DUBAI, Sept 17 (Reuters) – A lack of water threatens Iraq's plans to raise its oil output, boost its stumbling economy and become a leading producer in the region after Saudi Arabia.
A multi-billion dollar common seawater injection scheme designed to boost production from the giant export oilfields in Iraq's south is snarled up in red tape and acrimony.
The seawater injection project is core to the development of the southern fields - which account for most of Iraq's production - and aims partly to flush oil to the surface and overcome declines in production at fields such as Rumaila, West Qurna, Zubair and Majnoon.
While the Islamist insurgency has hit oil exports from Iraq's northern pipeline, the southern oilfields have not been affected by Baghdad's fight with Islamic State.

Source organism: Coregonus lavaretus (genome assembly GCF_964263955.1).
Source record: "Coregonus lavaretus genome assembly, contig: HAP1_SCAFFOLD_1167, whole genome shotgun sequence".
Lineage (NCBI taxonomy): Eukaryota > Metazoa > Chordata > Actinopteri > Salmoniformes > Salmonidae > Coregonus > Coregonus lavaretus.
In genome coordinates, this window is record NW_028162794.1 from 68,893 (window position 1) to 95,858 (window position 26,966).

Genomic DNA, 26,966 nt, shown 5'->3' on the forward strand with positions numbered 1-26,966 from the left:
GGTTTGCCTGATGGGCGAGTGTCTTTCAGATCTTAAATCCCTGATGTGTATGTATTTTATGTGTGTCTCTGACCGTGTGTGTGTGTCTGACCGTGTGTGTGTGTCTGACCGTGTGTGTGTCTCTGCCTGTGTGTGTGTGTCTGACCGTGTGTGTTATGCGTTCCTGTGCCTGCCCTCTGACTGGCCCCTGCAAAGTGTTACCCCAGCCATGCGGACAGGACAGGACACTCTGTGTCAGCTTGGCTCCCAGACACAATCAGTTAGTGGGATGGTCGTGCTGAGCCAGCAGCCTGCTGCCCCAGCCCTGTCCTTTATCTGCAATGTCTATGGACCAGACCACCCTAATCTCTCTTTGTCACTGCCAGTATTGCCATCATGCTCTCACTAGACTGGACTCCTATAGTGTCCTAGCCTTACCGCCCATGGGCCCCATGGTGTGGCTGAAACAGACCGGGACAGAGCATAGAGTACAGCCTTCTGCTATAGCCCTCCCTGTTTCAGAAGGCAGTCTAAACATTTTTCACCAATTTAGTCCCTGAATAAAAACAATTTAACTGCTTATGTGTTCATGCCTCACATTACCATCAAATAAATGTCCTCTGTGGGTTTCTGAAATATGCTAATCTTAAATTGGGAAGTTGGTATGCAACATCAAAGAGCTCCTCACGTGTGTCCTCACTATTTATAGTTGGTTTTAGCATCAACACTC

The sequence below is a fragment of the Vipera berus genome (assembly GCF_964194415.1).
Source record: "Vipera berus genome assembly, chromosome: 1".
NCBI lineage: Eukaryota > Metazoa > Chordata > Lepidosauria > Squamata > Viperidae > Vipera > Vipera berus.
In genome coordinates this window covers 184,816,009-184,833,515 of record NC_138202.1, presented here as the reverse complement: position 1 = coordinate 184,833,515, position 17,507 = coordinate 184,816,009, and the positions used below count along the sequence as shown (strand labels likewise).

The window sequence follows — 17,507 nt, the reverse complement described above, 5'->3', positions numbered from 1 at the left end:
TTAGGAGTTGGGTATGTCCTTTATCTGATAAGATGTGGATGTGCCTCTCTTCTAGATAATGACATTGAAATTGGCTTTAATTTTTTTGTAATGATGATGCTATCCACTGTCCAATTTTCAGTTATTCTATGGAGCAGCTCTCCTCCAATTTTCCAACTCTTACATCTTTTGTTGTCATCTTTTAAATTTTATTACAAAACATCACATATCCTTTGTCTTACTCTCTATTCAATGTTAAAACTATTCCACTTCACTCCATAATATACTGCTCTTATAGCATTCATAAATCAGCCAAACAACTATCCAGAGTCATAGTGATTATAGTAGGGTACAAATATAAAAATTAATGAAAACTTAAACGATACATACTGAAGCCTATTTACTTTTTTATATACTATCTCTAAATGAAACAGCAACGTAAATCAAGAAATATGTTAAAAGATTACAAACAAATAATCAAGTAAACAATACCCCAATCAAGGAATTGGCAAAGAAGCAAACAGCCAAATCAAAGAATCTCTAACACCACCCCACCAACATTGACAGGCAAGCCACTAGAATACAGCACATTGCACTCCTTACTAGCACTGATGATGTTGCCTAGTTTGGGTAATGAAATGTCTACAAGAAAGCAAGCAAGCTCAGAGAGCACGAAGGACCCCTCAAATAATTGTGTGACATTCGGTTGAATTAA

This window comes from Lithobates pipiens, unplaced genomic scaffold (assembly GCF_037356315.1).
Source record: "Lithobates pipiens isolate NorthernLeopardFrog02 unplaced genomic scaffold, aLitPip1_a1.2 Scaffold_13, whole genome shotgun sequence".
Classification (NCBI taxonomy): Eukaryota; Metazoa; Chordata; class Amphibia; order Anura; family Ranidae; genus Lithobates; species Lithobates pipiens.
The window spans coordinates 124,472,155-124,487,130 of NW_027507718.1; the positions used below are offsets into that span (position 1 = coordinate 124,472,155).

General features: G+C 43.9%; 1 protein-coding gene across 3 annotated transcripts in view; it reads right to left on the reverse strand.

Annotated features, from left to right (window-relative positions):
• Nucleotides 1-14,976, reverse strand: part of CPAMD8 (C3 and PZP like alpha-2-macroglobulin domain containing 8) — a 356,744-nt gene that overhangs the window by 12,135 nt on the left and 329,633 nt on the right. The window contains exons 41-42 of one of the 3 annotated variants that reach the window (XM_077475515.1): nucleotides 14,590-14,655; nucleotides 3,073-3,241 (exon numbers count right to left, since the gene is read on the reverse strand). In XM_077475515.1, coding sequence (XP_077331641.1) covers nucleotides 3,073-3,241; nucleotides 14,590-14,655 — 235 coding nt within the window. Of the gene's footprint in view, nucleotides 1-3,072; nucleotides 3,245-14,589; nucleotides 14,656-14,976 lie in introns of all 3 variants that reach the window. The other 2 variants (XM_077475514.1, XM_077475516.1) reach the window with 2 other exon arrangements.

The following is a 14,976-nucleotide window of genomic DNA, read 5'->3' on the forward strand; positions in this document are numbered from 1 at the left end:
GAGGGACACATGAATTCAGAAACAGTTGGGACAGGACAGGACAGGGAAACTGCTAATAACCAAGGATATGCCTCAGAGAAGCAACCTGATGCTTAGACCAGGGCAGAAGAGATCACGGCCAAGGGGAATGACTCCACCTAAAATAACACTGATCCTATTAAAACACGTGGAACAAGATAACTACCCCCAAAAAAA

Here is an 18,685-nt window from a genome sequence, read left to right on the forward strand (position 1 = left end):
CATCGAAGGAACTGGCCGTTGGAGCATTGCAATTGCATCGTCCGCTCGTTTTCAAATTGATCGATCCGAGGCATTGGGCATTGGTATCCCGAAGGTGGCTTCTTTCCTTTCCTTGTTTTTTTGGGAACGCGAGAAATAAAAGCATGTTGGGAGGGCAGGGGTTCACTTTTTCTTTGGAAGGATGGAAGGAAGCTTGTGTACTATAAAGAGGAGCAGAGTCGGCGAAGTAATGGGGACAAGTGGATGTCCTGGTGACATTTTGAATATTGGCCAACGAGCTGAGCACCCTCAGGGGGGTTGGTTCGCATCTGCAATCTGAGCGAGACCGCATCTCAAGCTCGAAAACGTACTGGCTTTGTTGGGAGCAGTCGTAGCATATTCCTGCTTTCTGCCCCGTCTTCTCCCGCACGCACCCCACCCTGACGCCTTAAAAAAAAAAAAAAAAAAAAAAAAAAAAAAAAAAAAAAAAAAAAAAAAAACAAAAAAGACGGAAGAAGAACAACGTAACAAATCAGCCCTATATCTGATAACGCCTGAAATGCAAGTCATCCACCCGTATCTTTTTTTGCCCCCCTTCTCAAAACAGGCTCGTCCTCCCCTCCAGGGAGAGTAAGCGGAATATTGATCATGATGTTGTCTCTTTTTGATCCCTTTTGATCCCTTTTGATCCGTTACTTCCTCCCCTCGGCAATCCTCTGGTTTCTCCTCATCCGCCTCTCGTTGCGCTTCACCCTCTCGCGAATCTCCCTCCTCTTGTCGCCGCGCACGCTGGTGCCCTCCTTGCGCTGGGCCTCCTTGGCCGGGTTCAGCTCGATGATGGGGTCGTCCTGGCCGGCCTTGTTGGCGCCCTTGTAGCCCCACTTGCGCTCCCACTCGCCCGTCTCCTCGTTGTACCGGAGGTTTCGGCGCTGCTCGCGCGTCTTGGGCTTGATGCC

But the shortage of water is hurting production at two main southern fields: West Qurna-1 and Zubair, official and industry sources told Reuters.
Further production declines from both mature fields look likely if water scarcity persists, the sources said.
Output from West Qurna-1 – operated by ExxonMobil – has fallen almost 40 percent to around 300,000 barrels per day compared with last year, an industry source said, adding that a shortage of water was one of the reasons.
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